HANC evicted, but the poor recyclers could remain in the Haight

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State law requires stores to buy back empty cans and bottles unless there is a recycling center, like HANC, nearby.


In a win for the gentrifiers of the Haight Ashbury, the Haight Ashbury Neighborhood Council's (HANC) Recycling Center has been issued an official eviction notice, posted by the Sheriff's Department, and is slated to be out on the street by this Wednesday, Dec. 5. But those who hoped this would rid the neighborhood of poor people recycling bottles and cans may be disappointed.

The HANC site in Golden Gate Park -- which houses a community garden, native plant nursery, and recycling center -- has been battling eviction pushed by the Mayor’s Office and mayoral appointees for nearly a decade. Previously, the city Recreation and Park Department pushed for HANC to leave, a stand reinforced by court rulings, but the eviction notice looks like the last nail in the coffin. The recycling center’s employees will lose their jobs just as the winter holiday season begins.

“The notion that they’d put people out of work before Christmas was horrendous,” said Ed Dunn, HANC’s director. The eviction caught him totally flat footed, as he had just last week given a tour to San Francisco officials interested in mediating the dispute.

“It seemed like there was growing awareness that we’re a public good,” Dunn said. “I guess that went nowhere.”

Deputies posted the eviction notice at HANC’s doors on Wednesday, Nov. 28. Susan Fahey, the Sheriff's Department media relations officer, declined to discuss the details on how the department would handle the eviction, saying only that “we plan accordingly.”

And though some, like Chronicle columnist C.W. Nevius, are celebrating HANC’s demise, the unintended consequences should have all small businesses in the Haight Ashbury worried.

 State law requires that Californians have easy access to a “convenience zone,” basically somewhere nearby that they can sell the cans and bottles and get back the “redemption” fee charge to consumers. HANC served that purpose for a half mile radius around its location on Frederick, near Stanyan.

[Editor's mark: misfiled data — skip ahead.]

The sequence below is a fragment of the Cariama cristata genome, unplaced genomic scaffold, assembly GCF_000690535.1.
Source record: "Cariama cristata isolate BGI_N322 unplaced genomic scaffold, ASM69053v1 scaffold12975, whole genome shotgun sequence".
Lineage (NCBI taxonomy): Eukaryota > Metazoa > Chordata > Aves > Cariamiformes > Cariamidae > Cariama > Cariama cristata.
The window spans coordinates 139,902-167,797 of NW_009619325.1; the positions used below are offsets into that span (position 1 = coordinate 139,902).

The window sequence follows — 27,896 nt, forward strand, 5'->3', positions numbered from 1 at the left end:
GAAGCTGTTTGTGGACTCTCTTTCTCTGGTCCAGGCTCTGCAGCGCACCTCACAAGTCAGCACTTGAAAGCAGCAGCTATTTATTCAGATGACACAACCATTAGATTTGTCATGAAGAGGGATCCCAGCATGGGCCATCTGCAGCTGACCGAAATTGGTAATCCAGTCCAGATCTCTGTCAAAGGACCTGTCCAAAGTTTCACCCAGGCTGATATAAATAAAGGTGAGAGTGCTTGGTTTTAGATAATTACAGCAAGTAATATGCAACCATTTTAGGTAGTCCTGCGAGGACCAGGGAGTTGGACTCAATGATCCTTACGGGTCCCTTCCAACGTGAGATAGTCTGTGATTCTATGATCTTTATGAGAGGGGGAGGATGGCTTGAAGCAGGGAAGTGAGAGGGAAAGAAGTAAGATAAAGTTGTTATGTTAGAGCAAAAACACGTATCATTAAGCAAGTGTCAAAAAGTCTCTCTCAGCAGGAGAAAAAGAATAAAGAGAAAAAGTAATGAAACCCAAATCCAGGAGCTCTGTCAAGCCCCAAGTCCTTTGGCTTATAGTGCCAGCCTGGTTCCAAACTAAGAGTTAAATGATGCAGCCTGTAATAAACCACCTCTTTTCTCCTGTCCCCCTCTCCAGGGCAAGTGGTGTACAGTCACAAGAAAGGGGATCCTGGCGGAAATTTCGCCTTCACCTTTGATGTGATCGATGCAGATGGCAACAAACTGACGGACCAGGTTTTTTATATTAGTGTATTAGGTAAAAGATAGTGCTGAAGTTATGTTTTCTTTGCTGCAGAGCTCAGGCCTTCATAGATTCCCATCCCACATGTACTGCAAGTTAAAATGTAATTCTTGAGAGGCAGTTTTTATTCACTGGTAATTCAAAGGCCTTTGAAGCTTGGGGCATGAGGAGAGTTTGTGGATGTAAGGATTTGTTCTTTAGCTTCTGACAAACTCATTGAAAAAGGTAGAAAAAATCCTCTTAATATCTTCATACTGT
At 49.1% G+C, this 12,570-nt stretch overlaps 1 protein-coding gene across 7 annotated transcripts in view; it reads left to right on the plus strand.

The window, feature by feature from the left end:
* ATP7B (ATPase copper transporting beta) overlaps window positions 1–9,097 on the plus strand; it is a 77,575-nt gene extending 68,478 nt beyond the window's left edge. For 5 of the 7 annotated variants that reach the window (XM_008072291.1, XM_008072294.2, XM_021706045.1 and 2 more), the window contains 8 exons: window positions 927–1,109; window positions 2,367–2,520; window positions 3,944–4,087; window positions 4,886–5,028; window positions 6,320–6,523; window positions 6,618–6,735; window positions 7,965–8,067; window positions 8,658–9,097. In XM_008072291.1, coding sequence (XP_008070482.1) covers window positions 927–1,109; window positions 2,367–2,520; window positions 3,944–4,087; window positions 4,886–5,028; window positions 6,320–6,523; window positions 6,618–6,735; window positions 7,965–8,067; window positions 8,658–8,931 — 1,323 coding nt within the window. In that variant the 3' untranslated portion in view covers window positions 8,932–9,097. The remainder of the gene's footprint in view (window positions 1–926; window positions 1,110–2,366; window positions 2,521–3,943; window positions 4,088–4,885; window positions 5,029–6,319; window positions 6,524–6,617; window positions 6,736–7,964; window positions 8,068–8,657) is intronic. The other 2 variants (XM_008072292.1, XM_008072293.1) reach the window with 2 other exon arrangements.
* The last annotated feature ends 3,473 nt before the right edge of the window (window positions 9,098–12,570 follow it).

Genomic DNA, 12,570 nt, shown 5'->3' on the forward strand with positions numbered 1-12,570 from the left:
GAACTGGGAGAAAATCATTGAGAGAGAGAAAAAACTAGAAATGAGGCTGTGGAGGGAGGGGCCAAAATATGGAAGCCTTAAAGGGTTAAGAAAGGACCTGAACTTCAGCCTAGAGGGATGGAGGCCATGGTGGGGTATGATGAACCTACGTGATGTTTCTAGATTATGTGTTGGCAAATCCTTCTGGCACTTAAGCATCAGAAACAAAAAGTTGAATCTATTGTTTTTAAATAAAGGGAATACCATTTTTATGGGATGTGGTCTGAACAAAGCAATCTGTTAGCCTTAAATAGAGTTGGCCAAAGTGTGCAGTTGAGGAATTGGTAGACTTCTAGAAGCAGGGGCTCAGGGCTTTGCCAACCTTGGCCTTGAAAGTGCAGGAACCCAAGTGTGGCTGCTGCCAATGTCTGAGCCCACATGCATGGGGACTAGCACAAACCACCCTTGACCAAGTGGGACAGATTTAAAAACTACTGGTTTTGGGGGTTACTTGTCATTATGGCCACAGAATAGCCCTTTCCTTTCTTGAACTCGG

“My position is we have to understand the full potential of the decision we’re making,” Regina Dick-Endrizzi, director of San Francisco’s Office of Small Business, told us. Namely, that without HANC, two local grocers will have to pick up the slack and buy back the bottles and cans they sell.

“Whole Foods and Andronicos were serviced by HANC’s existence,” Dick-Endrizzi said. With HANC gone, “they will be required to buy back [bottles and cans] from local stores.”

The whole reason that HANC was being pushed out in the first place was due to a vocal few, like the Haight Ashbury Improvement Association, saying that HANC was a magnet to the homeless population and their shopping carts filled with bottles and cans. Now those same poor folks may take their business from Golden Gate Park to the Haight neighborhood itself, frequenting the local Whole Foods, defeating the whole purpose behind the opposition's scorn for HANC.

But sometimes local grocery stores defy the state mandate, and instead choose to pay state fines, Dick-Endrizzi said. If they choose not to take recyclables, small businesses all over the Haight would be required to individually pay customers for their used recyclables.

If they don’t, small businesses could be fined as $100 a day under state law. A year gone without dealing with the issue could cripple a business, with fines up to $36,000.

When contacted, Whole Foods representative Adam Smith said that the company was aware of the issue and was still deciding on a course of action for the neighborhood.

Comments

"which houses a community garden, native plant nursery, and recycling center"

Um, Joe? The garden and nursery were installed only recently, long after the first eviction notice arrived.

The Dunn Strategy:
"Look! I've got me a native plant garden! Now you can't evict me."

That would have set a nice precedent. Anytime some wants to avoid eviction, they could start a native plant nursery.

Operating industrial equipment in San Francisco's most beautiful park is not part of the City Charter.

Posted by Guest on Dec. 01, 2012 @ 7:56 am

Well that's just a bold lie or an inanity offered out of ignorance.

The nursery has been ongoing for at least a decade and much of the recent native plant restoration in the city originated there; notably work on Tank Hill and around Twin Peaks.

As for your pious admonition about the city charter in regard the running of industrial equipment in GG Park, I'd like to offer a proposition for ballot approval that all such be banned from the park, starting with cement mixers, pavers, asphalt trucks and such.

Posted by lillipublicans on Dec. 01, 2012 @ 8:30 am

Um, Lilly?

The Center has been a month-to-month rental since 1991. It got its first eviction notice in 2005. The native-plant thingy began in 2009.

Crawl back in your hole, boy.

Posted by Guest on Dec. 01, 2012 @ 8:47 am

You have to either be a willful liar or willfully ignorant to make your false claim.

Greg Gar has been a booster of native plant restoration And I started recycling at HANC in 1990. The native plants started out along the fence closest to the Kezar Stadium track with rows of potted seedlings on boards supported off the ground by cinder blocks. They were behind the large green metal paper recycling bins.

Posted by lillipulicans on Dec. 01, 2012 @ 9:06 am

Anyway no cause is needed for this eviction - it's a month-to-month deal that can be ended by either party upon demand.

Posted by Anonymous on Dec. 01, 2012 @ 9:18 am

Troll, you are really trawling for abuse, eh?